NHBP Tribal Member Camie Castaneda was nominated in January 2021 as one of the most influential people in Grand Rapids, Michigan. After receiving 470 initial nominations for the 2020 Influential Awards, the MPWRD Business Magazine narrowed it down to 144 official nominees – one of which was Castaneda. The nomination recognizes those that are “shaping culture, community, business and humanity in Grand Rapids and West Michigan.”
Castaneda, who works as the NHBP Northern Supervisor for the Culture and Membership Services Departments, serves on several boards in the Grand Rapids area, making her a perfect candidate for this nomination.
“Camie works tirelessly to advocate, support and lift up the Native community through her multiple official roles,” said Sarah Stout, who works as the City of Grand Rapids Director of Equity and Engagement and is Chair of the Grand Rapids Public Schools Native American Parent Committee, on which Castaneda also serves. “All but one of these positions is a volunteer role.”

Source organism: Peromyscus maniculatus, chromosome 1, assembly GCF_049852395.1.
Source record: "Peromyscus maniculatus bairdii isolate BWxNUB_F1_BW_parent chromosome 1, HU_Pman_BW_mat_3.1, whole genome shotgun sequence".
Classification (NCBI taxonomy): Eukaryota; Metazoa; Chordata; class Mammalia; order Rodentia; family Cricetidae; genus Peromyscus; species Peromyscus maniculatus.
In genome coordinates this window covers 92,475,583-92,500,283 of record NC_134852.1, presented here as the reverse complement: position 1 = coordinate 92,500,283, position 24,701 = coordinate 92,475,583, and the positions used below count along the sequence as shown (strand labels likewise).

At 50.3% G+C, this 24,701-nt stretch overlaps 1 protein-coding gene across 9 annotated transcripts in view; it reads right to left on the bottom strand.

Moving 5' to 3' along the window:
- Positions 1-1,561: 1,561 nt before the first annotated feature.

In addition to her parent committee work supporting K-12 Native American students in Grand Rapids, Castaneda serves as Vice Chairperson on the Anishinaabe Circle Board of Directors, which is an urban nonprofit Native American organization that advocates for the Anishnabék Community in Grand Rapids.
Most recently, Castaneda was appointed by City of Grand Rapids Mayor Rosalynn Bliss to the Grand Rapids Community Relations Commission to elevate Native concerns, voices, and wisdom. Castaneda also helped facilitate the Indigenous Peoples’ Day proclamation that was adopted by the City of Grand Rapids.
“Camie loves the Community so much, from our Elders, to our youth, to our peers,” Stout said. “As Indigenous and local Natives, we are up against a lot of systems that weren’t designed for our success, and Camie works to change those systems. She works to have us as Indigenous People celebrate who we are – our culture, our language, our teachings, and our People.”
Castaneda organized the COVID-19 Essential Care Package Program for Anishnabék Families in Grand Rapids with Stout. During the pandemic, she also worked with the Kent County Health Department to distribute masks, thermometers and other personal protection equipment, as well as educate the community on COVID-19 prevention to youth and Elder households.
“I continue to do the work I do in Grand Rapids for our Indigenous Population because I grew up in this community and was able to see the hard work our Elders have done for us to be where we are today,” Castaneda said. “There are so many amazing people in our community that I am honored to work with and together we all contribute to the work that is being done for our Anishnaabek. I love my community and I love our people. I feel that this is my purpose in life.”